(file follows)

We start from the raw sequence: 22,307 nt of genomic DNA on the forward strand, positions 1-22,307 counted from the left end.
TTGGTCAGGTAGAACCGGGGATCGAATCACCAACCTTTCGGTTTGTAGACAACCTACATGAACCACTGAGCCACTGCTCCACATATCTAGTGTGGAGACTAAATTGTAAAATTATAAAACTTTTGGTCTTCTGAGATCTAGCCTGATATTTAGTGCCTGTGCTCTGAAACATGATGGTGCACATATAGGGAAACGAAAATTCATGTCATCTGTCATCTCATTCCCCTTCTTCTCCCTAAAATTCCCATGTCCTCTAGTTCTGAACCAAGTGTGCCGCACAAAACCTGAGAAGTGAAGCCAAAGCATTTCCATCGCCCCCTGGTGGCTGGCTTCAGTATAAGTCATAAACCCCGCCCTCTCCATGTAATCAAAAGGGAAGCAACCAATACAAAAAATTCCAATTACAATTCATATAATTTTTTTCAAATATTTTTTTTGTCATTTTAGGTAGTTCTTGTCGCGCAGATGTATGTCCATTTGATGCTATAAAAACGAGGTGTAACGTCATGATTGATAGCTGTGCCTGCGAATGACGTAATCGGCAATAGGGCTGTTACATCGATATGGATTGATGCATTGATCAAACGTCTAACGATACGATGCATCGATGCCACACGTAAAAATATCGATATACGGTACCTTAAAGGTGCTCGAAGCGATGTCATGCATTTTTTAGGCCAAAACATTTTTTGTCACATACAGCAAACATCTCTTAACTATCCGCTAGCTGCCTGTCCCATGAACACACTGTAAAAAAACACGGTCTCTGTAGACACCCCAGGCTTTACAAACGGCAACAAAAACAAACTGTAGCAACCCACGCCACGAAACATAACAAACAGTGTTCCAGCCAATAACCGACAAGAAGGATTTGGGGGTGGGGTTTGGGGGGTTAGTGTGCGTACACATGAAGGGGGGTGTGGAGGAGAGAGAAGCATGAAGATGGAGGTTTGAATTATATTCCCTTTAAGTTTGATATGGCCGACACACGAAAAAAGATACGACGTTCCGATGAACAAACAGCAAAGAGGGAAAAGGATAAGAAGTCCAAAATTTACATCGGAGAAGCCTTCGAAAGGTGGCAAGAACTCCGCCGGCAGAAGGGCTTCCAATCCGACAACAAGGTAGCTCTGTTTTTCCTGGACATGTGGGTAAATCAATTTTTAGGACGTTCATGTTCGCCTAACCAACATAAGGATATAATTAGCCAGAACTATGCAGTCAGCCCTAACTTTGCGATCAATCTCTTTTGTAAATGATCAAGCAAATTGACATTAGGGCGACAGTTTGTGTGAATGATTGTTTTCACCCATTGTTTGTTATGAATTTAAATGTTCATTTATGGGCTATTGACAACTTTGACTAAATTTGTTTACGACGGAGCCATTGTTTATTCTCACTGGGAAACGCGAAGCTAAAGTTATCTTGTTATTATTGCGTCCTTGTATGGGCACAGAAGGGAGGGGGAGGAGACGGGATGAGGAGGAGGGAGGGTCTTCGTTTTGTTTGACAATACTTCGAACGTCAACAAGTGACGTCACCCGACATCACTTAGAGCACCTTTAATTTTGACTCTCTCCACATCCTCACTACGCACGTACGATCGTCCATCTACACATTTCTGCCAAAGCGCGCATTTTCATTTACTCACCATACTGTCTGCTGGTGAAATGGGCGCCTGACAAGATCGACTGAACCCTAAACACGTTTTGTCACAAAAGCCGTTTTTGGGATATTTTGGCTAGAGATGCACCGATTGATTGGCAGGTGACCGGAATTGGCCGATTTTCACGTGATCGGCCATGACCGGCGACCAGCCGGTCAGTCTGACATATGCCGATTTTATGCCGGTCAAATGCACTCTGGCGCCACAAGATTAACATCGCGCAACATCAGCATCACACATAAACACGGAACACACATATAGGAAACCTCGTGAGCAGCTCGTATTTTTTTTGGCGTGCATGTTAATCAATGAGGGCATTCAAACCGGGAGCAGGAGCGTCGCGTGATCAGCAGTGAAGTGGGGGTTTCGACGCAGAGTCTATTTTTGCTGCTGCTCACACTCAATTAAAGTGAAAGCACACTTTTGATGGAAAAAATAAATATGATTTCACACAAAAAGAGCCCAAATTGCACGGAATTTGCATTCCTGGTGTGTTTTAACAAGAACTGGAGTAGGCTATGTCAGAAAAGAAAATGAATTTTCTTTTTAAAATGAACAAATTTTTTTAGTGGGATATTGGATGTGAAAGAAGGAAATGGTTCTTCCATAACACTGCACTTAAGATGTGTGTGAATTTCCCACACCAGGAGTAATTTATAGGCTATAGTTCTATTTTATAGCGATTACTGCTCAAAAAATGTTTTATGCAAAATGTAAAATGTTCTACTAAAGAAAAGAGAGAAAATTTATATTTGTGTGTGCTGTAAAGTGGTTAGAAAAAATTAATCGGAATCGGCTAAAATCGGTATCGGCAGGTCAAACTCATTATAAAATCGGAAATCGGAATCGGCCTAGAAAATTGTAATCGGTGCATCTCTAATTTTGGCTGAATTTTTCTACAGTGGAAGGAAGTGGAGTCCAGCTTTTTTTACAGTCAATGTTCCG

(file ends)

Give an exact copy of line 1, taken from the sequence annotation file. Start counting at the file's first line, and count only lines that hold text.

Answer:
We start from the raw sequence: 22,307 nt of genomic DNA on the forward strand, positions 1-22,307 counted from the left end.